As promised in my PubCon 2006 Night Life post, I've got a bunch of videos from Thursday evening. All of the videos I've got so far are from Amanda. Andrew's content is stuck on his phone because he lost his USB transfer cable.
The videos have been recompressed using DivX (with MP3 audio) so they should be playable on almost every computer. That also had the wonderful side effect of reducing the total file size from 585MB to 54MB. In any case, getting to what you're here for... The videos!
When was the last time you saw a web site that wasn't selling something? Can't think of one? Neither can I. Every site I've been to in the recent past has either been directly selling a product, offering to trade something you have for something less valuable that they have, or showing you advertisements (either fixed or adsense).
My first thought on the recent overabundance of advertisements was "When the hell did everyone get so greedy?" At what point, did content get bumped to second-place behind ads? At what point did we start to not only tolerate ad-filled sites, but to accept them as the norm? That thought, of course, was followed by "Damn... I've got to get that ad-blocker plugin for Firefox..."
As a server administrator (that's part of my day job), I know that hosting is expensive. I know that shared hosting rarely works out once you've got enough visitors coming to your site to pay for it. I know that Virtual Private Servers (VPS) are overpriced and often perform worse than the cheaper shared hosting does. I know that dedicated server hosting generally means that you either need to be a server admin yourself, or that you've got to dish out a few hundred dollars per month to hire someone to do the work. I understand the problem. What I don't understand is why the perceived solution to that problem is to fill your web sites with tons of advertisements.
So, if you read the LinkWorth blog, you'll already know that something interesting happened to the group of us that went to the Viva Las Vegas Lounge on Thursday night. I want to toss out my perspective on that night (as, possibly, the most sober person in the group). To give you a hint of what's coming, let me plug in a few key phrases like "Beer", "Dirty Vodka Martinis", "Limousine", and "Tattoo Parlor".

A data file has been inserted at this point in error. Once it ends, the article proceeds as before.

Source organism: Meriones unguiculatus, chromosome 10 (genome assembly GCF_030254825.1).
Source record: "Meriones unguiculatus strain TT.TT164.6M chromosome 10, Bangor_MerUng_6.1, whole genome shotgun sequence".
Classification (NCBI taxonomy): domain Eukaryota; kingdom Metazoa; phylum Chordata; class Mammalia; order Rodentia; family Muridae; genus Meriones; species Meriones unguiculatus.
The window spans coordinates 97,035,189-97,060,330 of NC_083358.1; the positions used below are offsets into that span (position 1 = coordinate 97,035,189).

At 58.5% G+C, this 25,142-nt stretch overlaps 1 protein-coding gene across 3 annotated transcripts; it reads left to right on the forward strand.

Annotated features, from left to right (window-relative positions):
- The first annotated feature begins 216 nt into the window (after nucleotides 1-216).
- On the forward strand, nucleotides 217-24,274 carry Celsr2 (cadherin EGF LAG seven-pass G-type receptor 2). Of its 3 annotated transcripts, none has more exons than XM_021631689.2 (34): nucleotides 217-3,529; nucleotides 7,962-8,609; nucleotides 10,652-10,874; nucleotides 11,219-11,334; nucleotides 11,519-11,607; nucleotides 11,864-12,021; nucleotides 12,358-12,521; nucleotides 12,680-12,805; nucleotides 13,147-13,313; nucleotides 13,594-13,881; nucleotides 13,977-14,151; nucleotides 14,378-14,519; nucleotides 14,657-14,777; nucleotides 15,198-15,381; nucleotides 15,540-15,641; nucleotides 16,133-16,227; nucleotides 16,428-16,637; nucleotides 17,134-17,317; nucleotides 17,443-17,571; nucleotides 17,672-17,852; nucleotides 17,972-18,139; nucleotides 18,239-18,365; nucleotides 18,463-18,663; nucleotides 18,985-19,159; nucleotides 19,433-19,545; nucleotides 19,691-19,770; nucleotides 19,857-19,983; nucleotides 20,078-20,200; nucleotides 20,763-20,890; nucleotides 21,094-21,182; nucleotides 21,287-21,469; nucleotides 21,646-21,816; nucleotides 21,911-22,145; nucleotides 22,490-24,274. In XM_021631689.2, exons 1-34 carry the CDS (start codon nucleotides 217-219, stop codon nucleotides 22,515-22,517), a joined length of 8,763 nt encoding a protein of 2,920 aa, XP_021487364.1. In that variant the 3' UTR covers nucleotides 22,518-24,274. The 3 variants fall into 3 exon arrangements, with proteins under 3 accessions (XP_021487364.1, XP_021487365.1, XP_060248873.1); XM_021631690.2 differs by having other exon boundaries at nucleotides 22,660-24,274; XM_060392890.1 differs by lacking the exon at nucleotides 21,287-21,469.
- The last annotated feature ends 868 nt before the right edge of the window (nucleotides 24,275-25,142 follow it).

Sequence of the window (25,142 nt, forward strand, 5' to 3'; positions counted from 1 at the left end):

The day started off pretty much like Tuesday and Wednesday did. We got up early, took the monorail to the conference, learned about SEO and whatnot from the presenters, had a few drinks at the Ask.com reception, etc., etc., etc... This night, however, we had plans to go big. Before we even left Pennsylvania, my boss mentioned that he wanted to meet up with the guys from LinkWorth. I didn't really know who they were, other than that we had been working with them for years. Now, Thursday was supposed to be our "free night", where we could do whatever we wanted as long as we didn't get arrested and as long as we didn't miss the flight the next day. However, trusting that the people I was traveling with would make this an interesting night, I said "alright" and tagged along.
After dropping our laptops and swag (if anyone nabbed more green silly putty than I did, I'd be surprised) off at the hotel (we stayed at the MGM, by the way), we started our trek to find the Hard Rock Casino & Hotel. About 40 minutes later we arrived at the Casino and proceeded to the Lounge. Much to our surprise, Jim Breuer was there, just wrapping up a show with the Sirius Radio guys. After the requisite photo snaps, we all set out to find the guys from Linkworth. This is where we ran into a problem. See, we'd never met them before. We had ZERO clue as to what they looked like. Our only recourse, of course, was to simply walk up to EVERY table in the lounge asking "Are you from LinkWorth?" After making our way to the opposite end of the lounge, we finally ran into them at the very last table.